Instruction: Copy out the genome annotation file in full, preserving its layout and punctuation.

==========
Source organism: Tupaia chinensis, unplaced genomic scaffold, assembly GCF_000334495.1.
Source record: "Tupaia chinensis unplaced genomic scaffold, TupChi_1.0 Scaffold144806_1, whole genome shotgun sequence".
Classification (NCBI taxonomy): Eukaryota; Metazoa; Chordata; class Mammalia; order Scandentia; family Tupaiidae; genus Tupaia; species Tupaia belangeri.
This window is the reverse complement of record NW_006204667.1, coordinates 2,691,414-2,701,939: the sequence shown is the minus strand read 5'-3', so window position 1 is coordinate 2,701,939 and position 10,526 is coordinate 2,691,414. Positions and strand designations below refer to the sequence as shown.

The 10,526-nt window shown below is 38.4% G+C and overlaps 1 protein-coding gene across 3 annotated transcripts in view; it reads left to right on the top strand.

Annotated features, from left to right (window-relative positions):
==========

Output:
Source organism: Tupaia chinensis, unplaced genomic scaffold, assembly GCF_000334495.1.
Source record: "Tupaia chinensis unplaced genomic scaffold, TupChi_1.0 Scaffold144806_1, whole genome shotgun sequence".
Classification (NCBI taxonomy): Eukaryota; Metazoa; Chordata; class Mammalia; order Scandentia; family Tupaiidae; genus Tupaia; species Tupaia belangeri.
This window is the reverse complement of record NW_006204667.1, coordinates 2,691,414-2,701,939: the sequence shown is the minus strand read 5'-3', so window position 1 is coordinate 2,701,939 and position 10,526 is coordinate 2,691,414. Positions and strand designations below refer to the sequence as shown.

The 10,526-nt window shown below is 38.4% G+C and overlaps 1 protein-coding gene across 3 annotated transcripts in view; it reads left to right on the top strand.

Annotated features, from left to right (window-relative positions):